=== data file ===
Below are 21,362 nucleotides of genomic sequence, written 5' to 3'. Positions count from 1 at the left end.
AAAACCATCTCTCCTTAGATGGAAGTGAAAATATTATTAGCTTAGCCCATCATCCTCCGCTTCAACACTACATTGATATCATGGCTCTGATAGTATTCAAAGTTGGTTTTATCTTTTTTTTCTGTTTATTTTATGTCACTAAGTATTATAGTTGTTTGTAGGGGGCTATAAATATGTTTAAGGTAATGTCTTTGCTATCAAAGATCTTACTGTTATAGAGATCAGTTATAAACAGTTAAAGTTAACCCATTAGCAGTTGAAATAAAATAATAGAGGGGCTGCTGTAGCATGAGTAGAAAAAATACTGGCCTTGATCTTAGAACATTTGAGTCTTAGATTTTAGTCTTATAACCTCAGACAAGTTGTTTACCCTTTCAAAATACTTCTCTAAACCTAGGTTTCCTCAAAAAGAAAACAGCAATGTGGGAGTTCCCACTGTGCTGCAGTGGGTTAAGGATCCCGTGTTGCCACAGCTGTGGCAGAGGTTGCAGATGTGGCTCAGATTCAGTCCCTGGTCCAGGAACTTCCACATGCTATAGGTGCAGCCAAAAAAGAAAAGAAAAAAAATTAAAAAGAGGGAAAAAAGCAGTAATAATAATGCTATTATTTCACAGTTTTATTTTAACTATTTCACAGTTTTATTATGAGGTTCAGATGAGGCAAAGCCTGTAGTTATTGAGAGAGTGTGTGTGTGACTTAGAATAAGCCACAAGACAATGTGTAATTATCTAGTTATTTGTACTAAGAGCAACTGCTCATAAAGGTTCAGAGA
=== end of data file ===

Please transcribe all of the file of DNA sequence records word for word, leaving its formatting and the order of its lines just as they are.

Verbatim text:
Below are 21,362 nucleotides of genomic sequence, written 5' to 3'. Positions count from 1 at the left end.
AAAACCATCTCTCCTTAGATGGAAGTGAAAATATTATTAGCTTAGCCCATCATCCTCCGCTTCAACACTACATTGATATCATGGCTCTGATAGTATTCAAAGTTGGTTTTATCTTTTTTTTCTGTTTATTTTATGTCACTAAGTATTATAGTTGTTTGTAGGGGGCTATAAATATGTTTAAGGTAATGTCTTTGCTATCAAAGATCTTACTGTTATAGAGATCAGTTATAAACAGTTAAAGTTAACCCATTAGCAGTTGAAATAAAATAATAGAGGGGCTGCTGTAGCATGAGTAGAAAAAATACTGGCCTTGATCTTAGAACATTTGAGTCTTAGATTTTAGTCTTATAACCTCAGACAAGTTGTTTACCCTTTCAAAATACTTCTCTAAACCTAGGTTTCCTCAAAAAGAAAACAGCAATGTGGGAGTTCCCACTGTGCTGCAGTGGGTTAAGGATCCCGTGTTGCCACAGCTGTGGCAGAGGTTGCAGATGTGGCTCAGATTCAGTCCCTGGTCCAGGAACTTCCACATGCTATAGGTGCAGCCAAAAAAGAAAAGAAAAAAAATTAAAAAGAGGGAAAAAAGCAGTAATAATAATGCTATTATTTCACAGTTTTATTTTAACTATTTCACAGTTTTATTATGAGGTTCAGATGAGGCAAAGCCTGTAGTTATTGAGAGAGTGTGTGTGTGACTTAGAATAAGCCACAAGACAATGTGTAATTATCTAGTTATTTGTACTAAGAGCAACTGCTCATAAAGGTTCAGAGA